Oxford child sex gang victim tells her story: ‘It seemed normal, but it wasn’t – I was a child’


It started with a “honeymoon period”. She met Mohammed Karrar and he was kind to her, showing her the affection she never felt she had and buying her gifts. Most of all, he made her feel like she had the control over her life that seemed to come so easily to her peers.

For years, she called him her boyfriend; they were in a relationship, she said. She was also introduced to Karrar's younger brother Bassam. Before long, they would begin introducing her to other men.

By the time she finally extricated herself from their clutches around five years later, the honeymoon had turned into a living hell.

In that time, the Karrar brothers subjected her to years of rape, both individually and together. They forced her to have sex with men she did not know; often in groups. Sometimes, they would drive her to towns across the country to do so. Some of it, she described as “torture sex”. She was also made to have a backstreet abortion after falling pregnant.

The horrific sexual ordeals they put her through do not bear detailed description.

It is a long way from the six-month-long “honeymoon period” to the deepest depths of the abuse meted out to the girl, known only as “Girl D” for legal reasons. But every step of the journey, the Karrar brothers were there. Sometimes they coerced her, sometimes they convinced her, many other times, they simply beat and raped her.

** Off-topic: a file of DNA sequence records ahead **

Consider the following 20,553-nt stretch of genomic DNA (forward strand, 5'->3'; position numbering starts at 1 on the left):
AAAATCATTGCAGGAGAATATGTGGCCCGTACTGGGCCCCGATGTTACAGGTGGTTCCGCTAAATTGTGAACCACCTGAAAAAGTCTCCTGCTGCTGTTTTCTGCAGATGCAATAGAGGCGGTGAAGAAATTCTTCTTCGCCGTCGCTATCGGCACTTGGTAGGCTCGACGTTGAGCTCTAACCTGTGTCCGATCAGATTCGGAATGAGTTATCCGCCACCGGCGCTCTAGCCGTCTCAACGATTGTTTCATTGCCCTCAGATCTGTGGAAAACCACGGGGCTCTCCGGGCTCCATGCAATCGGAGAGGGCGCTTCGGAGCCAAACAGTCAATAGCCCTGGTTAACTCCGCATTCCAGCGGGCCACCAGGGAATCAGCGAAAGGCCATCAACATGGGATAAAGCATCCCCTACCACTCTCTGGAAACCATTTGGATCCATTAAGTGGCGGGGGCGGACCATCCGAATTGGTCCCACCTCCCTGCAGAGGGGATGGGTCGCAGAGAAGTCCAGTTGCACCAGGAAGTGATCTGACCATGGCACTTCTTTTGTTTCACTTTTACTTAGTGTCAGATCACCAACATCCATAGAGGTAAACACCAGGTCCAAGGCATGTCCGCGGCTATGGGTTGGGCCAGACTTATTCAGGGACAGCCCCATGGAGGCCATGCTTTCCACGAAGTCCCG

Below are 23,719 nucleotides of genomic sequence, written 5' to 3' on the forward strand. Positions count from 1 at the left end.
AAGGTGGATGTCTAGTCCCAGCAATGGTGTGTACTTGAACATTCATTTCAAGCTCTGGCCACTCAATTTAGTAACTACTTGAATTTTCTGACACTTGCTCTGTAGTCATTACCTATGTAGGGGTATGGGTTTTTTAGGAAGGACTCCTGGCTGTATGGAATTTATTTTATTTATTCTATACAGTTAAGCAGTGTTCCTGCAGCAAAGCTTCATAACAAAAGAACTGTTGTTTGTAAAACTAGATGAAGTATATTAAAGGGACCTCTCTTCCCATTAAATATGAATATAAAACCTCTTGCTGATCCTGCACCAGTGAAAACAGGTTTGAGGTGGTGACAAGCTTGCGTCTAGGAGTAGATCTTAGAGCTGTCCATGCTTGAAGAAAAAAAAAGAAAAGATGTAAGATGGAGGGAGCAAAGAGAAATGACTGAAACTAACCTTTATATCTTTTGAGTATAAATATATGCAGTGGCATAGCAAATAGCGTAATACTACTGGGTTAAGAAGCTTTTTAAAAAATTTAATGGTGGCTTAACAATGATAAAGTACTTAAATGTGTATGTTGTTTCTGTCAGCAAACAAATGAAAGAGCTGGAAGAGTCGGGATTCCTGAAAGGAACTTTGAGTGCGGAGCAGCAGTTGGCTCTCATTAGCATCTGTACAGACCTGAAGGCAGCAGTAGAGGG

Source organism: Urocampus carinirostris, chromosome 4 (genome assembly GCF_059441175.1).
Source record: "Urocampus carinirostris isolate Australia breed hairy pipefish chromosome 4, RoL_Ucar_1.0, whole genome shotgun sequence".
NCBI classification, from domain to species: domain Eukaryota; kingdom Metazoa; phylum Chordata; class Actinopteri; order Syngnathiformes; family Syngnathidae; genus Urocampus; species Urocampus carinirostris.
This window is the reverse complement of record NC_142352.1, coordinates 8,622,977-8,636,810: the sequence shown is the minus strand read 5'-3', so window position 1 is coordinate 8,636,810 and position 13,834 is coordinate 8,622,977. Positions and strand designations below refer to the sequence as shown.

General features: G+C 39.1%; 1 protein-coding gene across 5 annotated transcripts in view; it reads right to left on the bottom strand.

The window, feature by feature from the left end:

Above all, she knew of little else when it came to relationships with men. That is understandable, she was only 11 years old when Mohammed Karrar started to groom her.

The first time she was raped by him, she was in the toilet at a party. She told him 'no' but it made no difference. She thought at the time that it had been her choice because she didn't shrug him off. She was 12 years old. “We should do this again,” he told her afterwards.

The arrangement for her to meet Karrar in the first place was made by a mutual friend who'd “had the same done to her”. At first she and “Mo” - as she came to know him - would meet up to chill. They would sit in a flat and talk about “emotional stuff” and he would buy her presents. One of the gifts he seduced this 11-year-old girl with was a bottle of pop. Later, they would “pretty much get f***** out of [their] faces and have sex”.